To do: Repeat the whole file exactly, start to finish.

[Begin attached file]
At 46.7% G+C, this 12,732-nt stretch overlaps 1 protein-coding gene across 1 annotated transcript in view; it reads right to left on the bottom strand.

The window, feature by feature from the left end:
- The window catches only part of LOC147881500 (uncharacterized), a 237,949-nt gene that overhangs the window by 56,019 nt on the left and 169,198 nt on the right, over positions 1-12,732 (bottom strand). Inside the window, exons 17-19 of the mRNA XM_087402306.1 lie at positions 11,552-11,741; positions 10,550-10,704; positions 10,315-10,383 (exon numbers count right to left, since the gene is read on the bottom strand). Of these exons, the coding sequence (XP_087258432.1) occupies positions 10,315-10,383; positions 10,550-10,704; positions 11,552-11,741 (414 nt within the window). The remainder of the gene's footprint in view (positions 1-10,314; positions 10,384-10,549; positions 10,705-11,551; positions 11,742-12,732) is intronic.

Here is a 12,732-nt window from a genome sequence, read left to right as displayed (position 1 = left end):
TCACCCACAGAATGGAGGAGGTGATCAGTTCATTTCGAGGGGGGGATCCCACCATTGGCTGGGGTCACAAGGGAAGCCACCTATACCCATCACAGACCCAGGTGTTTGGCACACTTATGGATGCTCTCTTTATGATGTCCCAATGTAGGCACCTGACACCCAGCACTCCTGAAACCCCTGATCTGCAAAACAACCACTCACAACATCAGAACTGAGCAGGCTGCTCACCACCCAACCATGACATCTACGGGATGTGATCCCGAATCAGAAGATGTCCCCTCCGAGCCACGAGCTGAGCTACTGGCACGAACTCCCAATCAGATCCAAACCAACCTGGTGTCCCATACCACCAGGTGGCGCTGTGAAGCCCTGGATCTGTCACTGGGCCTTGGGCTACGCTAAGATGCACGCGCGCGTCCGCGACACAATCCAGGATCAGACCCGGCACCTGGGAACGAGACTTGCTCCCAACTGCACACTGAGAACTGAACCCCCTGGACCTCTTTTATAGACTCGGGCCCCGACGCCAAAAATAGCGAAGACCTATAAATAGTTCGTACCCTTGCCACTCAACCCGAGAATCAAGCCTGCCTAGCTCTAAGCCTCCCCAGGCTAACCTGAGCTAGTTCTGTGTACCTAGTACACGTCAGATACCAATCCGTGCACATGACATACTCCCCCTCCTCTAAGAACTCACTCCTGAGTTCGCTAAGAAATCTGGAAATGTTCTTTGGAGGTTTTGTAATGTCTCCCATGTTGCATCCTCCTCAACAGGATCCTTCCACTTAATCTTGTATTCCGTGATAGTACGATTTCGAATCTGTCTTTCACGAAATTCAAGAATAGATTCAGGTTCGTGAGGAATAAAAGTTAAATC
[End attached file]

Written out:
At 46.7% G+C, this 12,732-nt stretch overlaps 1 protein-coding gene across 1 annotated transcript in view; it reads right to left on the bottom strand.

The window, feature by feature from the left end:
- The window catches only part of LOC147881500 (uncharacterized), a 237,949-nt gene that overhangs the window by 56,019 nt on the left and 169,198 nt on the right, over positions 1-12,732 (bottom strand). Inside the window, exons 17-19 of the mRNA XM_087402306.1 lie at positions 11,552-11,741; positions 10,550-10,704; positions 10,315-10,383 (exon numbers count right to left, since the gene is read on the bottom strand). Of these exons, the coding sequence (XP_087258432.1) occupies positions 10,315-10,383; positions 10,550-10,704; positions 11,552-11,741 (414 nt within the window). The remainder of the gene's footprint in view (positions 1-10,314; positions 10,384-10,549; positions 10,705-11,551; positions 11,742-12,732) is intronic.

Here is a 12,732-nt window from a genome sequence, read left to right as displayed (position 1 = left end):
TCACCCACAGAATGGAGGAGGTGATCAGTTCATTTCGAGGGGGGGATCCCACCATTGGCTGGGGTCACAAGGGAAGCCACCTATACCCATCACAGACCCAGGTGTTTGGCACACTTATGGATGCTCTCTTTATGATGTCCCAATGTAGGCACCTGACACCCAGCACTCCTGAAACCCCTGATCTGCAAAACAACCACTCACAACATCAGAACTGAGCAGGCTGCTCACCACCCAACCATGACATCTACGGGATGTGATCCCGAATCAGAAGATGTCCCCTCCGAGCCACGAGCTGAGCTACTGGCACGAACTCCCAATCAGATCCAAACCAACCTGGTGTCCCATACCACCAGGTGGCGCTGTGAAGCCCTGGATCTGTCACTGGGCCTTGGGCTACGCTAAGATGCACGCGCGCGTCCGCGACACAATCCAGGATCAGACCCGGCACCTGGGAACGAGACTTGCTCCCAACTGCACACTGAGAACTGAACCCCCTGGACCTCTTTTATAGACTCGGGCCCCGACGCCAAAAATAGCGAAGACCTATAAATAGTTCGTACCCTTGCCACTCAACCCGAGAATCAAGCCTGCCTAGCTCTAAGCCTCCCCAGGCTAACCTGAGCTAGTTCTGTGTACCTAGTACACGTCAGATACCAATCCGTGCACATGACATACTCCCCCTCCTCTAAGAACTCACTCCTGAGTTCGCTAAGAAATCTGGAAATGTTCTTTGGAGGTTTTGTAATGTCTCCCATGTTGCATCCTCCTCAACAGGATCCTTCCACTTAATCTTGTATTCCGTGATAGTACGATTTCGAATCTGTCTTTCACGAAATTCAAGAATAGATTCAGGTTCGTGAGGAATAAAAGTTAAATC